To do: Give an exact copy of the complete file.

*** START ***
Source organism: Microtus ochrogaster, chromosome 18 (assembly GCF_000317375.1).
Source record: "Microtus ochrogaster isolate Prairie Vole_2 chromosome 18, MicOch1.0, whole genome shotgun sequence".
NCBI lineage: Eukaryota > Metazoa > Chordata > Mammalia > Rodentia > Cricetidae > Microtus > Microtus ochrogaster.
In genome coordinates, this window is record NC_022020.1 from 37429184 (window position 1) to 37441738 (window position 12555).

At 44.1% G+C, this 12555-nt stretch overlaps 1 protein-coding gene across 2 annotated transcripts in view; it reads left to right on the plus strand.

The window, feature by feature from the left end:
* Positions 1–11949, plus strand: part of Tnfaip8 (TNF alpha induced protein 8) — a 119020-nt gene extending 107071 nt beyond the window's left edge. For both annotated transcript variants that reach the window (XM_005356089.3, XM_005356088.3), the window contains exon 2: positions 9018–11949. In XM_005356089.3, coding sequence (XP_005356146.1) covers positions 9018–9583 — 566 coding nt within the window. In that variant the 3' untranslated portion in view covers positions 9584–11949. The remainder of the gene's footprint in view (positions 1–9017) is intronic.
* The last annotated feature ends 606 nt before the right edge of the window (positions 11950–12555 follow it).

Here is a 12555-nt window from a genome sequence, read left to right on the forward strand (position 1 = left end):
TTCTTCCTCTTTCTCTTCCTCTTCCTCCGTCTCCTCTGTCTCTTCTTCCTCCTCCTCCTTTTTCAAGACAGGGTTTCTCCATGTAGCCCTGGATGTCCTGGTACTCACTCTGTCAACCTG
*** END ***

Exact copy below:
Source organism: Microtus ochrogaster, chromosome 18 (assembly GCF_000317375.1).
Source record: "Microtus ochrogaster isolate Prairie Vole_2 chromosome 18, MicOch1.0, whole genome shotgun sequence".
NCBI lineage: Eukaryota > Metazoa > Chordata > Mammalia > Rodentia > Cricetidae > Microtus > Microtus ochrogaster.
In genome coordinates, this window is record NC_022020.1 from 37429184 (window position 1) to 37441738 (window position 12555).

At 44.1% G+C, this 12555-nt stretch overlaps 1 protein-coding gene across 2 annotated transcripts in view; it reads left to right on the plus strand.

The window, feature by feature from the left end:
* Positions 1–11949, plus strand: part of Tnfaip8 (TNF alpha induced protein 8) — a 119020-nt gene extending 107071 nt beyond the window's left edge. For both annotated transcript variants that reach the window (XM_005356089.3, XM_005356088.3), the window contains exon 2: positions 9018–11949. In XM_005356089.3, coding sequence (XP_005356146.1) covers positions 9018–9583 — 566 coding nt within the window. In that variant the 3' untranslated portion in view covers positions 9584–11949. The remainder of the gene's footprint in view (positions 1–9017) is intronic.
* The last annotated feature ends 606 nt before the right edge of the window (positions 11950–12555 follow it).

Here is a 12555-nt window from a genome sequence, read left to right on the forward strand (position 1 = left end):
TTCTTCCTCTTTCTCTTCCTCTTCCTCCGTCTCCTCTGTCTCTTCTTCCTCCTCCTCCTTTTTCAAGACAGGGTTTCTCCATGTAGCCCTGGATGTCCTGGTACTCACTCTGTCAACCTG